In Bat Attack the kids are getting geared up for the Hazard River New Year’s Eve disco. On their way to the fire station where the disco will be held, Jack and Ben are almost skittled by a speeding ute. Due to the near collision, a backpack has fallen from the vehicle. Naturally the super sleuths look inside. What they find is a map to a derelict gold mine, which proves to be home to a colony of rare ghost bats. When the fearless four discover the ute owner’s plans to blow up the mine and thus destroy the bats’ habitat, they come up with an effective, if not particularly smart way to foil the baddies’ plan—and all before midnight.
series has much going for it: Beautifully bright, detailed covers, non-stop action, short cliff-hanger chapters and wise-cracking characters kids will love. While there are a few interesting facts to be had, this series is geared towards entertainment. Kids, particularly boys aged 7+ with a lust for adventure will have a hard time putting these books down. Hazard River
Friday, 11 February 2011
Raven’s Mountain by Wendy Orr (Allen and Unwin)
PB RRP $14.99
Reviewed by Nean McKenzie
This children’s novel is from the perspective of Raven, a ten-year old girl who has just moved from her familiar home to the high mountain country of
. This is an adventure tale packed with physical and emotional challenges in the sometimes harsh but beautiful wilderness. It should appeal to girls especially, who are in the upper primary school levels. British Columbia
The story begins with Raven, her older teenage sister Lily and their new step-father Scott going for a hike. The trip is obviously intended as a bonding experience but doesn't start well. Lily continually text messages her old friends back home. Raven daydreams about their estranged father coming back from
. Everything changes dramatically however when a sudden rock fall throws Raven off the top of the mountain and buries Scott and Lily alive. Australia
Raven now must use every ounce of strength and determination to get down the mountain to get help for Lily and Scott. This includes finding food and water, not getting lost and keeping safe from the family of bears she keeps running into along the way. Through necessity Raven develops an understanding and oneness with the environment that poses such a danger for her.
The text is broken up into short paragraphs which switch from Raven’s memories to the next challenge she faces on her journey, to imaginary conversations with her friends or family. Although sometimes a bit jumpy, this technique helps to cover ground as Raven works through some of the issues she started the story with. The first person point of view brings the reader closer to Raven and the present tense gives a feeling of immediacy as she carries out an incredible feats for someone so young.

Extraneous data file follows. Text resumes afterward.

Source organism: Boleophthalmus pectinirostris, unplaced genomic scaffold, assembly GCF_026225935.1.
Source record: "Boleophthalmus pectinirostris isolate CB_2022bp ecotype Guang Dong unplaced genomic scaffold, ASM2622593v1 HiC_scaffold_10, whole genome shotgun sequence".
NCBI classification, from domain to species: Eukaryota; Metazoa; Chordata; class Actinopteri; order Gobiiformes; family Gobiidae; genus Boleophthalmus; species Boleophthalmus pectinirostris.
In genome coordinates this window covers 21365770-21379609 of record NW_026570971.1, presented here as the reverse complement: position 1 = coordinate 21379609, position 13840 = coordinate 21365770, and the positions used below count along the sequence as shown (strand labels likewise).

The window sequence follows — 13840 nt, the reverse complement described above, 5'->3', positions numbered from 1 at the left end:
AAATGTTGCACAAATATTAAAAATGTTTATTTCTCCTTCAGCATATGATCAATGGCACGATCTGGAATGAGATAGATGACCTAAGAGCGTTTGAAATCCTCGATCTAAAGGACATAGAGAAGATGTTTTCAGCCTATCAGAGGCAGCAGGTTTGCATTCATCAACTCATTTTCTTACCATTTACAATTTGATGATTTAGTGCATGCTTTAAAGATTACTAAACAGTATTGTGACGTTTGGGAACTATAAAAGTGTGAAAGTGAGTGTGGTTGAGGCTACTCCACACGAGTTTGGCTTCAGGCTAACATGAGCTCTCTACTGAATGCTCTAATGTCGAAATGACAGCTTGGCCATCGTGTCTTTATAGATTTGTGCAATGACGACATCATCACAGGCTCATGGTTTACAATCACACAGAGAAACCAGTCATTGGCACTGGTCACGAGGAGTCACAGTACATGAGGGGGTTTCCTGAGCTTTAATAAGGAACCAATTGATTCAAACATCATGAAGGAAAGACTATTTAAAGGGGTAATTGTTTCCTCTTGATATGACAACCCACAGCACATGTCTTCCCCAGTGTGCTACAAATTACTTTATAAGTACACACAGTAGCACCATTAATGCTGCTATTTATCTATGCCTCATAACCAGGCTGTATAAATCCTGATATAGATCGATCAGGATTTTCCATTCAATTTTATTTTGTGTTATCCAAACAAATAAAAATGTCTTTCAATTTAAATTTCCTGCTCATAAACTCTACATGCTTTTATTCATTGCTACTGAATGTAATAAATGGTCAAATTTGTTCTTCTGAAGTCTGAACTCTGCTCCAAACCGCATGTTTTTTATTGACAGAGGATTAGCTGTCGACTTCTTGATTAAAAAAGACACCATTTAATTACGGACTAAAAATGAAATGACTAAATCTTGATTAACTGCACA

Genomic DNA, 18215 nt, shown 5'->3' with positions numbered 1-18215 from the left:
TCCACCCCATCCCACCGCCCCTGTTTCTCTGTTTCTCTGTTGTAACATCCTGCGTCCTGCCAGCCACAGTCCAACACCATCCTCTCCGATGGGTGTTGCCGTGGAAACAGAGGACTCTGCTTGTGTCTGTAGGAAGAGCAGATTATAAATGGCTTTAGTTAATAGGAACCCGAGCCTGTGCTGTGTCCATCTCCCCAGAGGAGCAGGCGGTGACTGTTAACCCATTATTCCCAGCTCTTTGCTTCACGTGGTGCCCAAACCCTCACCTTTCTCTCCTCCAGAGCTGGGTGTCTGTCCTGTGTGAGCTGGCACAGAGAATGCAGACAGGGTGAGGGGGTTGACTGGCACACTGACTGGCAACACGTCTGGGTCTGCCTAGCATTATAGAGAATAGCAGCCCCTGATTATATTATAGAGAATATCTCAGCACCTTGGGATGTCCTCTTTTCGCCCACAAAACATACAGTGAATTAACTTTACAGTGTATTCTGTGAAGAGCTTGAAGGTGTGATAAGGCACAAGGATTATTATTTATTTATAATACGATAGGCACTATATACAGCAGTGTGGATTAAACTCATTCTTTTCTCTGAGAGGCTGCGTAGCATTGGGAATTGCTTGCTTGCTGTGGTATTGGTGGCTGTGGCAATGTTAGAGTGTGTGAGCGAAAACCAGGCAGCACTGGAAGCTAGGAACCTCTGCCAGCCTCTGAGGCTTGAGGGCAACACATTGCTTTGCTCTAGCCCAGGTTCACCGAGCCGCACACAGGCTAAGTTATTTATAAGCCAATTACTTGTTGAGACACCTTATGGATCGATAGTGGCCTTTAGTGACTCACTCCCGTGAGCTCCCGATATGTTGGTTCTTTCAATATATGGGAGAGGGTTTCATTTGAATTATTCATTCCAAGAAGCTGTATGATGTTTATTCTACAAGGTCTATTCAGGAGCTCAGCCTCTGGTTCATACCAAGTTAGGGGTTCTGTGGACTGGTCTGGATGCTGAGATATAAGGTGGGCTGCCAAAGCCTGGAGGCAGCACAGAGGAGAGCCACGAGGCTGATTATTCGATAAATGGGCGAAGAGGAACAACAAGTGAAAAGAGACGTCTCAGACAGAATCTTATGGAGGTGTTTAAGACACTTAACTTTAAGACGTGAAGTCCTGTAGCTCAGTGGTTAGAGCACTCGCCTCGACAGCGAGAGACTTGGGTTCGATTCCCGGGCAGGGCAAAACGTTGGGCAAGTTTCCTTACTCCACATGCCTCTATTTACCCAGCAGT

As in Nim's Island, Wendy Orr presents her readers with an inspirational character and a thorough description of the natural environment.
Wednesday, 9 February 2011
The Iron Witch by Karen Mahoney (Random House)
PB RRP $18.95
Reviewed by Oliver Phommavanh
The Iron Witch is Mahoney’s debut novel for teenagers, after contributing to anthologies such as The Eternal Kiss and Love Me Deadly. It was only a matter of time before she sunk her teeth into a fully-fledged story. It’s an urban fantasy set in a place that is halfway between the city and dark forests of Faerie.
Donna Underwood is caught between these two worlds. She was born into the world of elves and alchemists, but still fails to see her connection. As a result, she’s a recluse at high school. People call her freak and her only friend Navin is the only bright spark in her life. Then she meets the mysterious Xan, who may hold the key to understanding the war that’s been raging underground.
Donna is a likeable and strong lead, one that doesn’t swoon over guys though it doesn’t leave her immune to romantic feelings. But it’s her rebellious and ‘proud to be a freak’ ways that make for a fast paced story. Donna’s diary entries break up the chapters. The switch from third to first person works to an extent, though it does feel like filler between chapters.
Mahoney handles the magic and fantasy elements in a tactful way, even being quite subtle in some parts. There are some playful scenes between Donna and the two guys in her life. Things heat up when she meets the cunning Iron Witch, who kidnaps Navin and takes him into the forest. Mahoney does her best to explain the Fey, but it’s a little underwhelming. It does set things up for a thrilling sequel.
The Iron Witch is a good read for contemporary fantasy lovers. It’s recommended for ages 13 and up.
Monday, 7 February 2011
The Betrayal of Natalie Hargrove by Lauren Kate (Random House)
PB RRP $24.95
Reviewed by Oliver Phommavanh